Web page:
• Sales not connected with Australia, including businesses operating wholly outside of the country; and
  • Gifts and donations, including the receipt of tax deductible donations by a deductible gift recipient unless they’re from an associate (defined here).

How a business calculates GST turnover will depend on the Business Activity Statements (BAS) usually filed to the ATO, namely whether they’re prepared on a cash or accrual basis.

Put simply, GST turnover calculated on an accrual basis relates to sales a business has invoiced (but has not necessarily been paid for) over their nominated period (as explained above), while GST turnover calculated on a cash basis relates to sales that have been paid for over a nominated period.

Which calculation a business opts for depends on whether they typically file BAS statements with GST turnover calculated on an accrual or cash basis.

If a business typically files on an accrual basis, it will not be allowed to calculate GST turnover on a cash basis for the purposes of JobKeeper.

Businesses must use the same type of GST turnover calculation (cash or accrual) for both their nominated and comparison period.

Accountant and principal of Perigee Advisers Lisa Greig says businesses should consult their historic Business Activity Statements for guidance on how they should build their JobKeeper applications.

“Don’t over think it, look at what you put in your BAS without GST,” Greig tells SmartCompany.

“The only thing is, if you report on a quarterly basis you’ve then got to dissect the months out.

“You have to match your first JobKeeper fortnight with your nominated month.”

What about projected GST turnover? This will be relevant to businesses applying for periods that have not yet happened, including April (the remainder), and both available quarterly periods.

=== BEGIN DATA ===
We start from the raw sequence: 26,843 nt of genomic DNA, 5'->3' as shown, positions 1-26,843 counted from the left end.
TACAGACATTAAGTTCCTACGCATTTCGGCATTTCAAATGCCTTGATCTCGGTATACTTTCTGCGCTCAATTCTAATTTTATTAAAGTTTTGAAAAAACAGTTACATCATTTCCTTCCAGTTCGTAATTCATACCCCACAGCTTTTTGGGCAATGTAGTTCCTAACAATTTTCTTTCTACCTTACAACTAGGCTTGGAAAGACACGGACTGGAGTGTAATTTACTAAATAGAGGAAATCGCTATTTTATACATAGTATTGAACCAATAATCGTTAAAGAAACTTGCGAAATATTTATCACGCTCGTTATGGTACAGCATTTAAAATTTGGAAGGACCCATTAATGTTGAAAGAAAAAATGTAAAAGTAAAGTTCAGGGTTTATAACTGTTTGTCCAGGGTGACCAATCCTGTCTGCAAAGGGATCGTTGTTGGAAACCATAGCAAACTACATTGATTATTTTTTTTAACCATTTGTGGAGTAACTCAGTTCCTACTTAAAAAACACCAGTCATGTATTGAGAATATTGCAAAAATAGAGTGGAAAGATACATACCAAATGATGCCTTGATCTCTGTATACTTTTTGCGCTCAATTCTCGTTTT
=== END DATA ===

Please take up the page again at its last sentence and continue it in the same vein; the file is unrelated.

Greig advises businesses to go in with a solid case to make.

“As with anything you have to have it supported, so make sure you have some logic behind it,” Grieg says.

The ATO has published some useful guidelines about preparing projected figures as well, saying firms should consider:

  • Whether the business is expected to trade during its nominated period due to coronavirus;
  • Whether the business is subject to coronavirus trading restrictions;
  • Recent patterns in trading that are expected to continue; and
  • Revised business plans.

Projections can point to conditions that are not directly coronavirus related.

What’s my comparison period?

All turnover tests must be run against a comparable period in 2019.

That means those trying to qualify under March 2020 turnover must measure against March 2019 turnover, and firms nominating June quarter turnover must measure against June quarter 2019.

If your business has been in operation less than 12 months, hang tight because there’s a legislative instrument coming with your name on it “soon”.

Your business doesn’t meet the 30% hurdle when compared against 2019? Well, the alternative test might be for you. We’ve explained what that means in our recent article here.

The bottom line: Whatever your nominated turnover period was 12 months ago.

What eligibility category is my business in?

Broadly there are three main eligibility categories for JobKeeper applicants.

Businesses with less than $1 billion in annual turnover are required to demonstrate a 30% decline in turnover year-on-year, based on the turnover periods explained above.

Businesses with more than $1 billion in annual turnover are required to demonstrate a 50% decline in turnover year-on-year, based on the turnover periods explained above.

Charities and registered not for profits are required to demonstrate a 15% decline in turnover year-on-year, based on the turnover periods explained above.

The bottom line: SMEs are required to show a 30% decline in turnover year-on-year for their nominated period.

NOW READ: JobKeeper applications now open: Here’s how to apply